POOL PLANTS
July 26, 2008

The heat makes us all thirsty! Our garden tip of the week helps quench the thirst of your hanging baskets and small container gardens. We found a small ‘kiddie’ pool, filled it ˝ full of water and set our driest plants in the water. During those days that have excessive heat, the plants really like the extra water and we don’t have to worry about constant watering. There are a couple of precautions you have to follow. Don’t leave them in there for more than a day or two; they can get too much of a good thing and that may create mold, fungus or disease problems. And don’t over fill the pool. Allowing the plant to take what it needs from the pool is good, drowning it is not!
 

DEADHEADING ROSES
July 19, 2008

By now most of your roses have seen their first flush of blooms. That means it is time to give them a haircut! By pruning your roses now you will ensure a quicker and more prolific second bloom. Christine Williams from Heirloom Roses (503-538-1576) gave us some pointers for getting the job done. After the rose has finished blooming, follow the stem down past the second 5-leaf set. At the base of that set, make a 45 degree cut. This will force the plant to send up a new flower stalk and within 6-8 weeks you should have second flush of blooms. At that time you can choose to make the cut again and see if you get a THIRD flush. If you have any questions, feel free to call or visit Heirloom Roses for more tips.
 

CLEANING YOUR BIRDBATH
June 21, 2008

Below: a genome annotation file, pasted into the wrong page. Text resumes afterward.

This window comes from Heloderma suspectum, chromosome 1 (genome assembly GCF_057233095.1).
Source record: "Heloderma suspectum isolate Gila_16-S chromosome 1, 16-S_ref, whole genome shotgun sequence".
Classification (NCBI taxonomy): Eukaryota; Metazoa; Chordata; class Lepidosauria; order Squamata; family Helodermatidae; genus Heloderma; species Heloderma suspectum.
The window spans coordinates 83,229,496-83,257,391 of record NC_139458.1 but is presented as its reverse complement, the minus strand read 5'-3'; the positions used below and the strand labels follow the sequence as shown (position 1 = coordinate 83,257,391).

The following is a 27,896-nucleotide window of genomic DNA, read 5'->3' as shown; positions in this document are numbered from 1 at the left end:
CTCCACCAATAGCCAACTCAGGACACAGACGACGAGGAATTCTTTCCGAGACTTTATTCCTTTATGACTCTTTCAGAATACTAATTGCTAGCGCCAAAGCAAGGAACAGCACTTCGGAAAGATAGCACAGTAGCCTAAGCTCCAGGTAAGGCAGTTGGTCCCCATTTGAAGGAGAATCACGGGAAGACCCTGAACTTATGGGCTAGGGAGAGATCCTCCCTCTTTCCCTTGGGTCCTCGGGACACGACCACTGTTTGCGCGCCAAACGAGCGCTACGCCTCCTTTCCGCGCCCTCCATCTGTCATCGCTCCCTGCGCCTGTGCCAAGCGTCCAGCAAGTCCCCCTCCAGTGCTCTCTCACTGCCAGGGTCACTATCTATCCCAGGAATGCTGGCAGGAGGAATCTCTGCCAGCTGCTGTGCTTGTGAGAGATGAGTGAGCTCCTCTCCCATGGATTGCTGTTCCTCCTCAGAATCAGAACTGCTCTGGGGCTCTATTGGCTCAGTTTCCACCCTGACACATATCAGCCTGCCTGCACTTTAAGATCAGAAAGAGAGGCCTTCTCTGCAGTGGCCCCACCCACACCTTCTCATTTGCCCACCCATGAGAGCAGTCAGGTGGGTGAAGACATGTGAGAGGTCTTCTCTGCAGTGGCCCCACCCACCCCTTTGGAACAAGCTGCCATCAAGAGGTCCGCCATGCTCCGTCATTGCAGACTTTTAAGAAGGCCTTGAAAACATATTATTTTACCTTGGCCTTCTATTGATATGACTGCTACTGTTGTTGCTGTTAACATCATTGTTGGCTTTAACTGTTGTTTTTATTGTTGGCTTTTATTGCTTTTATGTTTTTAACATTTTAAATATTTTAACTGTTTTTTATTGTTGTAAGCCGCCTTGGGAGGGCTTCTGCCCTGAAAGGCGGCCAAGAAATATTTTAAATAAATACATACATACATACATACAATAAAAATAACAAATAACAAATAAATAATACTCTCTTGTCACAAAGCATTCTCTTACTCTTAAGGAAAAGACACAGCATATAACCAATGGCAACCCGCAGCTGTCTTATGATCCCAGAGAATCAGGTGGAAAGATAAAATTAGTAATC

With the recent hot weather your bird bath may be starting to attract more wildlife than birds. Bacteria and algae may be starting to build up and that can cause health problems for the local bird populations. Judy walked us through the steps for keeping your bird bath nice and clean. It starts with a good scrubbing with a 10-1, water to bleach, solution. Once you have scrubbed out the bird bath, rinse it a couple of times to remove all the bleach, and then add about a teaspoon of ProTec water treatment. That will keep it nice and clean and your local birds healthy!
 

WASHING PEONIES
June 14, 2008

If you grow peonies in your garden you probably have seen the ants that accompany them. Ants are attracted to the sugary sap that forms on the buds. Even though they make great cut flowers, you may be hesitant to bring a bouquet inside your home because of these little critters. The problem is easily solved by washing them in a bucket of water. Just swish the blooms in the water for a couple of seconds and then take them inside and enjoy the wonderful color for a week or more! For more peony tips check with the experts at Adelmans.